Late last month, Governor Andrew Cuomo announced an executive order that will mobilize 5,000 independent pharmacies throughout the state as COVID-19 testing points for first responders, health care workers and essential employees.
However, third generation pharmacist Roger Paganelli, who owns Mt. Carmel Pharmacy at 705 East 187th Street, with his two brothers Michael and Armando, said that test has not yet begun.
He watched the press conference and met with his staff and fellow pharmacy owners, but has been waiting for further instruction from the Department of Health.
“There aren’t any tests for pharmacies that have been approved,” he said. “We are in a holding pattern.”
According to Paganelli, who is on the board of the Pharmacists Society of NY, he had no idea this announcement was coming.
“Those of us who were watching the press conference, our jaws dropped,” he recalled.
Paganelli explained that for a decade he has been advocating for point-of-care testing, which would give pharmacies the ability to prick a finger for blood and get results in a rapid manner.
He noted that people want to return to work, but also need to feel safe. So, having COVID-19 testing at independent pharmacies can only help, he stressed.
If and when the Department of Health contacts him about testing he is ready and willing to start it.
Deemed essential, his business has been busy throughout the pandemic.
Since the COVID-19 crisis began, pharmacies are making special accommodations to deal with this escalating situation, including:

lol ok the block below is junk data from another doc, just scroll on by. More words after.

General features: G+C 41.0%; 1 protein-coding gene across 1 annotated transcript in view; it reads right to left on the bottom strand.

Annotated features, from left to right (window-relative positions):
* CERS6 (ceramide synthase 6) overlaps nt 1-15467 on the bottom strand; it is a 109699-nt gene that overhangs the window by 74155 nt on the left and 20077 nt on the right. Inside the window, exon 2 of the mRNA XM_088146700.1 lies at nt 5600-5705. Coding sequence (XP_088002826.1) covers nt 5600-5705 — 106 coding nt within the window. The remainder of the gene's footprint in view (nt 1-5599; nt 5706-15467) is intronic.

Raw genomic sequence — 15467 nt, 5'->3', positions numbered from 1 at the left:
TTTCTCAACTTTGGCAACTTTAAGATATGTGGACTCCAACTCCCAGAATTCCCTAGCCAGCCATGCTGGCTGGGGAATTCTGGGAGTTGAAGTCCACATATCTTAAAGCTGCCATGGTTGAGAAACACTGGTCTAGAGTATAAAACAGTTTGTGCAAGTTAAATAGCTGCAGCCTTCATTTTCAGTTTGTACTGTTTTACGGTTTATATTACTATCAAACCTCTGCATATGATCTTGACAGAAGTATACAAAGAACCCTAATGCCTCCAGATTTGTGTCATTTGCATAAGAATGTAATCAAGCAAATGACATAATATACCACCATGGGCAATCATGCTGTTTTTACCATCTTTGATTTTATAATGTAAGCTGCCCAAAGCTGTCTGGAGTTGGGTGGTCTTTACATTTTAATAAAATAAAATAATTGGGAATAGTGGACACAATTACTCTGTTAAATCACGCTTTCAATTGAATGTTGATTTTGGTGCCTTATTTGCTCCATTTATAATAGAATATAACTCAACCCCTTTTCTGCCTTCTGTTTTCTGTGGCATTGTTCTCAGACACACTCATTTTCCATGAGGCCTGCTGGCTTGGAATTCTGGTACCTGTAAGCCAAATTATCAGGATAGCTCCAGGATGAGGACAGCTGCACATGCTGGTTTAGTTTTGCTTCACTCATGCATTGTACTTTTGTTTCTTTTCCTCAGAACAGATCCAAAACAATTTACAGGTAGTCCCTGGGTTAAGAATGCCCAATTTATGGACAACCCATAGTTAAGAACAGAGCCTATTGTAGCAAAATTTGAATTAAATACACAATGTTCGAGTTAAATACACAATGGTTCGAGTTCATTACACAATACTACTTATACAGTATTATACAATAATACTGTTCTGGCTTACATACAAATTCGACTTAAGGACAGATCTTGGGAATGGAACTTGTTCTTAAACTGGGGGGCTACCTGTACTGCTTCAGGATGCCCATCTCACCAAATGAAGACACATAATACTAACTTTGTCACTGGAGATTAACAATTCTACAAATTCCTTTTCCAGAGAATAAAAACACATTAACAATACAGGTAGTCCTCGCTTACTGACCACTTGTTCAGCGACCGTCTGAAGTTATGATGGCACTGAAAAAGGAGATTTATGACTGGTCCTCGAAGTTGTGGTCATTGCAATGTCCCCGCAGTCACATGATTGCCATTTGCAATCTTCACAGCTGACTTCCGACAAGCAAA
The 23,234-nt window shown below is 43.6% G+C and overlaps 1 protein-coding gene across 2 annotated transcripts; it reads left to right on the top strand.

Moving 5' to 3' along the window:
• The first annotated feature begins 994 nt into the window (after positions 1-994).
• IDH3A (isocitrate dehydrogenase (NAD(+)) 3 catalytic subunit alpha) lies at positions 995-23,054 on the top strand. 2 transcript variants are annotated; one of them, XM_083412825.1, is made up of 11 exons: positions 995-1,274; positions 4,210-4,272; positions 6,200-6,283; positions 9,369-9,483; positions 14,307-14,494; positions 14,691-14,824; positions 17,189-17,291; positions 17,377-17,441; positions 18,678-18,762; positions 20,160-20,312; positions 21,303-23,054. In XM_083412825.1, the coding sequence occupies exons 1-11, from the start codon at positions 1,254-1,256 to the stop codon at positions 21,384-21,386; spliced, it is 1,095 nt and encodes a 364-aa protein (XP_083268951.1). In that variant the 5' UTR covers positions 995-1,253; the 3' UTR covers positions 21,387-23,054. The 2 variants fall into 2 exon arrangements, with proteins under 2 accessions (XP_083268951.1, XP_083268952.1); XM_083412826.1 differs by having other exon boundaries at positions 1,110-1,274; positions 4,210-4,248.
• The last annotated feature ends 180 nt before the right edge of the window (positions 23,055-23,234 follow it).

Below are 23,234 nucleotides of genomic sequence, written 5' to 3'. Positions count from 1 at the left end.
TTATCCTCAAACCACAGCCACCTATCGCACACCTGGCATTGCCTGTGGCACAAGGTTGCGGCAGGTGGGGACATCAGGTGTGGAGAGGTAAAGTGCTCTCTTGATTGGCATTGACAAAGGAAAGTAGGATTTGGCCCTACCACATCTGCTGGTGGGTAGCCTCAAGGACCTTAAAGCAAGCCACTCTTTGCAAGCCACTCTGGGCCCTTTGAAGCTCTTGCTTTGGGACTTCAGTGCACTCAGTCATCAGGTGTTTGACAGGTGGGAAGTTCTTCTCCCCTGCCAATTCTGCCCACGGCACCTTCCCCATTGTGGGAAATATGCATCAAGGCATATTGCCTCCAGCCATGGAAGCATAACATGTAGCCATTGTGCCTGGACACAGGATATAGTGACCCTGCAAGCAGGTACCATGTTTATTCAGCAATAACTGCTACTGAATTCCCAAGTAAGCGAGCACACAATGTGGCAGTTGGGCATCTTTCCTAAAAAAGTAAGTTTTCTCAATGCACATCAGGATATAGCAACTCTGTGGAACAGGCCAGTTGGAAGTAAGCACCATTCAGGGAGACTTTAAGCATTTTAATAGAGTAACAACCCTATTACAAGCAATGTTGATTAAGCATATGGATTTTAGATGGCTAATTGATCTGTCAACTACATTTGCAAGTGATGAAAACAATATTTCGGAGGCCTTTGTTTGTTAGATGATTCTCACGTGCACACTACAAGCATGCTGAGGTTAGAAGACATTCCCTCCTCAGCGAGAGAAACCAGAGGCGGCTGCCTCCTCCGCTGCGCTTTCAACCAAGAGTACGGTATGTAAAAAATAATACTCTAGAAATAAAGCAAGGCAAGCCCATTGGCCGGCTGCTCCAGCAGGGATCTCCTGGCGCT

- offering curbside prescription pickup so patients don’t have to get out of their cars
- waiving prescription delivery fees and
- offering pill packaging (individually packaging each day’s medications for patients) for patients whose caretakers can’t be in contact with them.
“It’s been challenging for us,” Paganelli said. “I don’t think anyone could have anticipated what we’re experiencing here.”
His grandfather, Armando owned a pharmacy at 151 and Morris and his father followed in his footsteps when he opened Mt. Carmel in 1964. In 1991, Paganelli and his brothers purchased it from him.
In order to keep his customers and staff safe and healthy, they have instituted new protocols. The store is wiped down hourly, all staff and customers must wear gloves and masks, there is signage on the front of the store, there is a kiosk outside where people can pick up and order medicine, and the hours changed from 8:30 a.m. to 8 p.m. to 9 a.m. to 5 p.m.
“My staff and I took every bit of guidance from the governor, mayor and CDC from day one,” Paganelli said. “We felt it was important to limit the exposure of the customers and workers.”